# I installed a broken link checker plugin then spent the better part of two hours going through my blog because I realised that some older links had broken after changing my permalinks format. I'd obviously done a similar thing previously but didn't remember.
When going through old posts I noticed a pattern: I would get excited by a new service or network, dive in head first but become jaded, but there was a deeper, more troubling trend.
It may currently seem fashionable to blame online life for the ills of society, and people are stepping away (myself included) but, looking back, I see just how much of a love/hate relationship I've actually had with social media over the years.
This certainly isn't me trying to say that I'm better than anyone else for highlighting issues early on, merely a realisation of the chequered history I have had with online life and, perhaps, a reflection on why I am currently questioning what I'm doing with my blog and, by extension, with the engagement on micro.blog.
Note: I'm not going to link to all my old posts as there would be too many.
As far back as 2008 I started writing posts about how social media impacted us or changed our identity, and questioned whether we were getting too social.
This prompted me to take my first hiatus from blogging and social. I returned about a month later for a couple of posts, assessed the situation and disappeared for another 11 months. Three more posts were followed by another 6 month break.
Mid 2010 saw me get excited about the pre-Google+ rumours but also ask if social networks were the next Microsoft, by which I meant that they were becoming too large and too powerful so could be next up for some attention from anti-competition authorities like the DoJ.
Facebook and Twitter were constantly being accused of stealing the lifeblood of startups, taking their ideas and turning them into native features. The developer community was shut out as the advertising model really took off prompting me to write that the big social networks could no longer be open.
The walled gardens were firmly in place and those walls were getting higher by the day.
Fast forward to 2011 where the launch of Google+ in beta was tempered by my again asking how social media was affecting our identities, and the importance of just being ourselves.
The end of 2011 saw me question the future of social networks in light of their pervasiveness and I stated that users had become conditioned in a typically Pavlovian way before the current talks of dopamine hits.
The start of 2012 had me ask if social networks were a threat to the internet itself with their continuing growth and power now seeping out into the "normal web" as social saturation ensued. I also felt that the networks were focusing too much on the mechanics rather than the connections.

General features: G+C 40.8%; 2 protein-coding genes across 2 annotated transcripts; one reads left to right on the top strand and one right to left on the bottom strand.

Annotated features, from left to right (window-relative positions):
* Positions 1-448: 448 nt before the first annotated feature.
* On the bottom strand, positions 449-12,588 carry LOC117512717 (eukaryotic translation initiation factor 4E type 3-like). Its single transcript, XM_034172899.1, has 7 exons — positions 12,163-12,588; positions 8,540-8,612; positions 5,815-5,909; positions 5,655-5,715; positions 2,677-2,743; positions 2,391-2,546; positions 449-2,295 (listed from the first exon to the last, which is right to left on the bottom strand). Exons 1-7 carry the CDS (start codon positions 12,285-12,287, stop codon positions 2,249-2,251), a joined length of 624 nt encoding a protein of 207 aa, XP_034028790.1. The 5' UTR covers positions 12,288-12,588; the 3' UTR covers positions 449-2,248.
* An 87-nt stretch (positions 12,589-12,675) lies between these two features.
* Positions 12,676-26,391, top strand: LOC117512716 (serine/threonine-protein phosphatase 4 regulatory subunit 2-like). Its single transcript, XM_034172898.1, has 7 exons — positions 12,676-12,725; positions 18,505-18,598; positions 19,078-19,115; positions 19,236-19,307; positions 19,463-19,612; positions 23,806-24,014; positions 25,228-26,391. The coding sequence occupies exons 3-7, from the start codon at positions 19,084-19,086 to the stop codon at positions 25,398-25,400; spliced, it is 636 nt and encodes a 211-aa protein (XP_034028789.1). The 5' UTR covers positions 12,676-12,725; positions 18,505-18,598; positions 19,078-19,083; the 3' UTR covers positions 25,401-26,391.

Metrics were all important and how many "friends" you had far outweighed what you actually did with them. So I pleaded to forget the gamification and just put the social back into social media.
Sensing things were only getting worse I later asked if social networks were restricted by our vanity and need for instant gratification, advocating a desire to see users forgo the needs of the self for the greater good.
2013 saw the first real discussions on ownership, authorship and choice in light of the increasingly algorithmic nature of the social web and how the paradox of choice, being flooded with so many voices, actually led us to retreat into a safe haven. The power of social was becoming its own worst enemy.
A war was being fought, not just for our attention but for our online identities, and I succumbed to the desire for audience moving my writing away from my blog.
It's a war the networks, more specifically Facebook, think they have won but a growing backlash offers some resistance.
Shutting down my Google+ account in 2015 was a watershed moment; discarding the large audience I had gathered there was a first step in reclaiming who I was on the web. It took another year, however, for me to return to the blog, and even longer to disconnect it from Medium.
I've written a couple of times about finding your "why" of doing things, that reason specific to you as opposed to blindly adopting a herd mentality.
Going back and seeing things in a wider context makes me realise that my why is more deep seated than I thought.
Perhaps I just needed to lay the past out like this to draw a line under it and better enable me to see what's next.